Try to remember to restart my computer by Kelly Bielefeld
Set a regular schedule to keep my hardware charged
Brainstorm STEAM integration for use by Educators:
Develop engaging PD activities: One possibility: every teacher to our new breakoutedu.com escape room kit we recently purchased. We have a few innovative teachers who have already experimented with it, and have already seen an amazing level of engagement and thinking. All teachers need to experience the kit and see how easy it is to set up and how much the students love it.
Practice 20-20-20 to ease eye strain from too much screen time
Be more responsible with my screen time
Inclusivity for all teachers whether they are as Heather Wolpert-Gawron describes, tech-tentative teacher or a tech-savvy one
Keep the Gee-Whiz factor that edTech provides
“Drop the word ‘tech.’ It’s just ‘education’ now” Mike Lawrence, CEO ofComputer Using Educators (CUE), past ISTE board member, and Director of the California Student Media Festival.
National Education Technology Plan https://tech.ed.gov/netp/
What are some of your #EdTech resolutions? Add your answers to our DQ Forum!
A small data collection on the enormity of the data spectrum
*The consumption of data resulted in new words to measure it such as petabyte, which is a million gigabytes or 10 to the 15th power or 10,000,000,000,000,000
*3.4 petabytes of data are consumed every 60 seconds.
Source: Nat Geo’s Drain the Oceans
*Let the force be with the Yottabyte which is one septillion bytes and larger than the zettabyte
More Nerd Research Minutes
Summer is here and many students and faculty take to the roads, beaches, and parks…in other words to spots of respite beyond the computer screen.
But nefarious activity continues in the form of malware and phishing (pronounced the same way as the fun summer activity from a pier but far different!)
Don’t let a hacker or scammer turn your summer into a bummer.
Follow these tips from The KnowBe4 Security Team for email protection:
Review the content of the email.
- Is the sender asking me to click on a link or open an attachment to avoid a negative consequence, or to gain something of value?
- Is the email out of the ordinary, or does it have bad grammar or spelling errors?
- Is the sender asking me to click a link or open up an attachment that seems odd or illogical?
- Do I have an uncomfortable gut feeling about the sender’s request to open an attachment or click a link?
- Is the email asking me to look at a compromising or embarrassing picture of myself or someone I know?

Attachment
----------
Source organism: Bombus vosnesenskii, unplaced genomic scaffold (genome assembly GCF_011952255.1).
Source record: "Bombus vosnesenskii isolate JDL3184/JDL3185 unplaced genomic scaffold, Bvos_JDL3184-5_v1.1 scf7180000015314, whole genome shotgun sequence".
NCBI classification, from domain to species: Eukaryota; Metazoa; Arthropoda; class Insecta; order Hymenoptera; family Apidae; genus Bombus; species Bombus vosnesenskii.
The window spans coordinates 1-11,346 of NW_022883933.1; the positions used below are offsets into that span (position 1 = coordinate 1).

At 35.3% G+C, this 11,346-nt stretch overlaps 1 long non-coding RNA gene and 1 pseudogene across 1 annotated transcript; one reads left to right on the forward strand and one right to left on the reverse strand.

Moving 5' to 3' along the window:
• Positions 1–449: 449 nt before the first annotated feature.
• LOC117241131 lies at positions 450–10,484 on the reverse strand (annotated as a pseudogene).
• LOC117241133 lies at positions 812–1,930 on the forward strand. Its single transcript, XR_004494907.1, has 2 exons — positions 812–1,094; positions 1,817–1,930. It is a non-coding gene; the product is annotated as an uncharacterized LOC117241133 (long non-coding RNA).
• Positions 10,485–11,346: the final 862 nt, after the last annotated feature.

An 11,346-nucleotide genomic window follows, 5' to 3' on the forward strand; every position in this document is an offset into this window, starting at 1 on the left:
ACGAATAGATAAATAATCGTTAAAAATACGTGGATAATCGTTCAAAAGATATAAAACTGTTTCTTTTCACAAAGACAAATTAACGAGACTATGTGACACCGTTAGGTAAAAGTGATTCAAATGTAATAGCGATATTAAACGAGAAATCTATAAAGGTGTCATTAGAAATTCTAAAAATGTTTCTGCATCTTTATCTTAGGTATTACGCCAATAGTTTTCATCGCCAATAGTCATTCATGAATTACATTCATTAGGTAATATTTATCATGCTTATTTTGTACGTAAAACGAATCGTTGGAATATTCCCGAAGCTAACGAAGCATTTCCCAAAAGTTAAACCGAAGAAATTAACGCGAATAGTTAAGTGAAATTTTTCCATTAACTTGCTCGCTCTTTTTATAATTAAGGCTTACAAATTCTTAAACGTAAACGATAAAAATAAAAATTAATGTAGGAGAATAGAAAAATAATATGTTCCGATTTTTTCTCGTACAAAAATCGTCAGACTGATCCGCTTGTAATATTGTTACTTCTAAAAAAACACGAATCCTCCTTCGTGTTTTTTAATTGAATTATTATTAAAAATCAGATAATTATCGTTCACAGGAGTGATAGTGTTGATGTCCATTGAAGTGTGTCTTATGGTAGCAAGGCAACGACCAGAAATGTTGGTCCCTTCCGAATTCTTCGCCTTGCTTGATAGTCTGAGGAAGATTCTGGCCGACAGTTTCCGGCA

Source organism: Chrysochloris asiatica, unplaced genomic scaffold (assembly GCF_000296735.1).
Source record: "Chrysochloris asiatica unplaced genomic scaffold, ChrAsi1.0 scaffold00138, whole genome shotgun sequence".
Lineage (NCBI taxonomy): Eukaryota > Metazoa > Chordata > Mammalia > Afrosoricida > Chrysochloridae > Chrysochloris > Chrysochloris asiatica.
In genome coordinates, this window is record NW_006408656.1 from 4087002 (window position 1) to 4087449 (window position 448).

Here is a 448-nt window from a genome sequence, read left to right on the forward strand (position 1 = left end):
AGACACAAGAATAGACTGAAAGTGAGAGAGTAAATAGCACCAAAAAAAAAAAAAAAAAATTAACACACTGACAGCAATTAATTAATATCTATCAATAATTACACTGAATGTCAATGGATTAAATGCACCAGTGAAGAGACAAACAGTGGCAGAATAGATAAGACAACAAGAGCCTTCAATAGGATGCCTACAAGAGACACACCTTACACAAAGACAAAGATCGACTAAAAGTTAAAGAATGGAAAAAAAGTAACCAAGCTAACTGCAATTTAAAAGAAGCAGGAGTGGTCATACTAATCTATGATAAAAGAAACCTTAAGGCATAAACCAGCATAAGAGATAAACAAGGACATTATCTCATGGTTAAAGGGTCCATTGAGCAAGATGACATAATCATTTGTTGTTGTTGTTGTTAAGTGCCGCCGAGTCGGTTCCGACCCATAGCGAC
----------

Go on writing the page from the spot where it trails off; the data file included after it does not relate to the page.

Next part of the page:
If you notice anything about the email that alarms you, do not click links, open attachments, or reply.
Have a safe and restful and cyber-secure summer!
NOTE: This post by Helen Teague reposted at https://hsutxonlineed.edublogs.org/2018/06/05/dont-let-a-hacker-or-scammer-turn-your-summer-into-a-bummer/
Recent headlines reference Snapchat, a 2011 multimedia messaging app created by Evan Spiegel, Bobby Murphy, and Reggie Brown:
Snapchat Wednesday introduced a new type of augmented-reality-enhanced interactive lens, Snappables, calling them the first shared AR experiences on the messaging application. (Adweek)
Also Wednesday, Snap’s stock tanked a day after the company acknowledged it’s testing a redesign of the Snapchat redesign. (Deadline)
Is there a way(s) to include Snapchat as a Mobile tech affordance in classroom, online, hybrid instruction?
PBS Teacherline’s course, “Teaching with Primary Sources from the Library of Congress“ begins today (April 18), and I am grateful to facilitate this course!
This is a resource-rich course for educators, administrators, parents…anyone who wants to learn more about the Library of Congress and their resources. We also delve a bit into the topic of copyright, a timely topic at any time.
This post will be updated frequently as an archival record of the resources that we, as a class collective, discover as we explore the resources at the Library of Congress, https://www.loc.gov/. Please feel free to join our participatory partnership- leave a comment, share a resource you find, and/or the way(s) you will include Library of Congress resources in your instructional practice.
Library of Congress Blog: Selecting primary source documents for your classroom:
Library of Congress Blog: Finding and use primary sources:
April 26 Update:
Jackdaws resource (David): https://www.jackdaw.com/p-292-japanese-american-internment-camps.aspx
BreakoutEDU: https://www.breakoutedu.com/gamesold1/ (David)
May 5 Update:
“Fair Use Is A Right” featuring the Dramatic Chipmunk